Well, here’s an oldie but goodie, I hope. Sure, we’ve seen plenty of deer before, and I can positively assert that I already have pictures of this one due to the long thin identifying mark down her left side, but still, it’s nice to see such a magnificent creature out enjoying the park right after all the commotion of the Farmers Market, isn’t it?
By the way, when we first met her, in the southern parking lot, back on June 11, she also didn’t know what to make of me, and came pretty close trying to determine what I was made of. If you go back and look, you’ll see I chose a picture then that didn’t feature the mark because it still looked a little fresh, and I’m sure glad to see that it seems to have healed up pretty well.
Now, onto the new stuff! Below, I’m pretty confident that we have St John’s wort aka perforate St John’s wort or common St John’s wort (Hypericum perforatum). Note how the petals appear asymmetrical, like little fan blades with tiny black dots along the edges.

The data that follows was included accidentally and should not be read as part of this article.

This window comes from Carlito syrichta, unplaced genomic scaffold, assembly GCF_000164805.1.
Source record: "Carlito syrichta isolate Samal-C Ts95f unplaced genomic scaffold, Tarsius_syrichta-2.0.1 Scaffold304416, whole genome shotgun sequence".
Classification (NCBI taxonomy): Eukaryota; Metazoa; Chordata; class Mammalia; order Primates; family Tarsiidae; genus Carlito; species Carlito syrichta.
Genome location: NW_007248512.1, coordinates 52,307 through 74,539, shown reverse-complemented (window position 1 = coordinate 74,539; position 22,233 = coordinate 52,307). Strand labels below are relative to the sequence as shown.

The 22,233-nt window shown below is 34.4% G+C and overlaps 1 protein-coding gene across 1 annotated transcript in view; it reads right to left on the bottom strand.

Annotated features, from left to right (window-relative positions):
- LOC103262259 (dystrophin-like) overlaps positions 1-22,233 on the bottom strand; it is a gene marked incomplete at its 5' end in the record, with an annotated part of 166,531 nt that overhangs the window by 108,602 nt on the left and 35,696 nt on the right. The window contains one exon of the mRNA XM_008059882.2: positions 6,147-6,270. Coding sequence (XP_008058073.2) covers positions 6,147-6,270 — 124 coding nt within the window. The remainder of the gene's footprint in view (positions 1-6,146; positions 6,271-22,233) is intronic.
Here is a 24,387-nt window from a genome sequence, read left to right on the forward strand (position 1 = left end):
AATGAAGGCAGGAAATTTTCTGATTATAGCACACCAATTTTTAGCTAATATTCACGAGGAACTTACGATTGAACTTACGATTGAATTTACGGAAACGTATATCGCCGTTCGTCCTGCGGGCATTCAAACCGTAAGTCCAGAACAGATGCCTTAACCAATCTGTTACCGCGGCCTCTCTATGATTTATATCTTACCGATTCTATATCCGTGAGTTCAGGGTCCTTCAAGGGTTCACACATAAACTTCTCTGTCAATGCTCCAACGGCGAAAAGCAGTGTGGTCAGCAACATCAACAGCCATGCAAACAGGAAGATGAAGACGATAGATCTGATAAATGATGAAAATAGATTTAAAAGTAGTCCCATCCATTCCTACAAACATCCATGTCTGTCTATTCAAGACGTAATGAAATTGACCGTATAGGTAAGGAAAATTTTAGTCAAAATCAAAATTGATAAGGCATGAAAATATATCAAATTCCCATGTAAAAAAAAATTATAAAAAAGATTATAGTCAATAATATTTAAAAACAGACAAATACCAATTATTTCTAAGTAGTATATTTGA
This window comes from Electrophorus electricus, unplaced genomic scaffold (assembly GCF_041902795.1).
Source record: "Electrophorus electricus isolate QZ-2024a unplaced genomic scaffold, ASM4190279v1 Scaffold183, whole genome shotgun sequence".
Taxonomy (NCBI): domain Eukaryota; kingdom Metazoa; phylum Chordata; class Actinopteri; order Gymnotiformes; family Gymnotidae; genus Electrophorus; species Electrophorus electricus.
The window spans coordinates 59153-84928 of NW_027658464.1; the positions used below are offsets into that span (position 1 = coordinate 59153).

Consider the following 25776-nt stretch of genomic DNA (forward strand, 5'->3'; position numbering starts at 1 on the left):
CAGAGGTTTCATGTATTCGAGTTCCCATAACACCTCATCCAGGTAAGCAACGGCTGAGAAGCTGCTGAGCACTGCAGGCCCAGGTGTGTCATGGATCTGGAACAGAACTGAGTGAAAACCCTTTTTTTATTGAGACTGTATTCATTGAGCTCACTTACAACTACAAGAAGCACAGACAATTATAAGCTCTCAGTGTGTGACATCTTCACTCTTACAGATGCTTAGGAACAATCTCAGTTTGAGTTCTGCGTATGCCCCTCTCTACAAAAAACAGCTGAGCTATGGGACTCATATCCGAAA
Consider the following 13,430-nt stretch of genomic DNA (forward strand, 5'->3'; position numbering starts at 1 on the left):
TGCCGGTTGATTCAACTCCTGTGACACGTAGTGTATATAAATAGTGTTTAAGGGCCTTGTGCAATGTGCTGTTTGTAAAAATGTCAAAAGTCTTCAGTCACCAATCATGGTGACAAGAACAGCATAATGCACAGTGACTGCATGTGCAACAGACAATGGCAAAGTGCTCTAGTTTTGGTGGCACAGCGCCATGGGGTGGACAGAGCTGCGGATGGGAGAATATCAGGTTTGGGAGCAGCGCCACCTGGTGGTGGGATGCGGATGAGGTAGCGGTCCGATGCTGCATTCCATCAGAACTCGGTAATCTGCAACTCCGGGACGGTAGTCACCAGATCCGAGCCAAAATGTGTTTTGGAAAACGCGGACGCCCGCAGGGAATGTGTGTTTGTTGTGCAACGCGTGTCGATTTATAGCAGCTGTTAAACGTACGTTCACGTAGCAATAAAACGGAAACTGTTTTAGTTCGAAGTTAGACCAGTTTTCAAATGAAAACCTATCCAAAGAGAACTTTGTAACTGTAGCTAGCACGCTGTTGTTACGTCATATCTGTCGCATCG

The Pedia of Wik reports:
“St. John’s wort has been used in alternative medicine as a likely effective aid in treating mild to moderate depression and related symptoms such as anxiety or insomnia. [However,] study results on the effectiveness of St. John’s wort for depression have been mixed. [And,] since St. John’s wort causes drug interactions, it might not be an appropriate choice for many people, particularly those who take other medications. [Moreover,] the plant is poisonous to livestock.“
It continues “the common name “St John’s wort” may refer to any species of the genus Hypericum. Therefore, Hypericum perforatum is sometimes called “common St John’s wort” or “perforate St John’s wort” to differentiate it.“
Finally, “St John’s wort is named as such because it commonly flowers, blossoms and is harvested at the time of the summer solstice in late June, around St John’s Feast Day on 24 June.“
Lastly, we appear to have some fresh little Japanese Parasol or Pleated Inky Cap mushrooms (Parasola plicatilis), below. Sadly, urbanmushrooms.com reports that it is “too flimsy to eat”, which really sounds like more of a challenge than a prohibition, doesn’t it?
First-Nature.com is a little firmer with “generally regarded as inedible”, but not much, eh? They make you wonder if they’re not just saving some tasty little morsels for themselves, don’t they?
Well, that’s it for today, thanks for checking in, and see you all in July!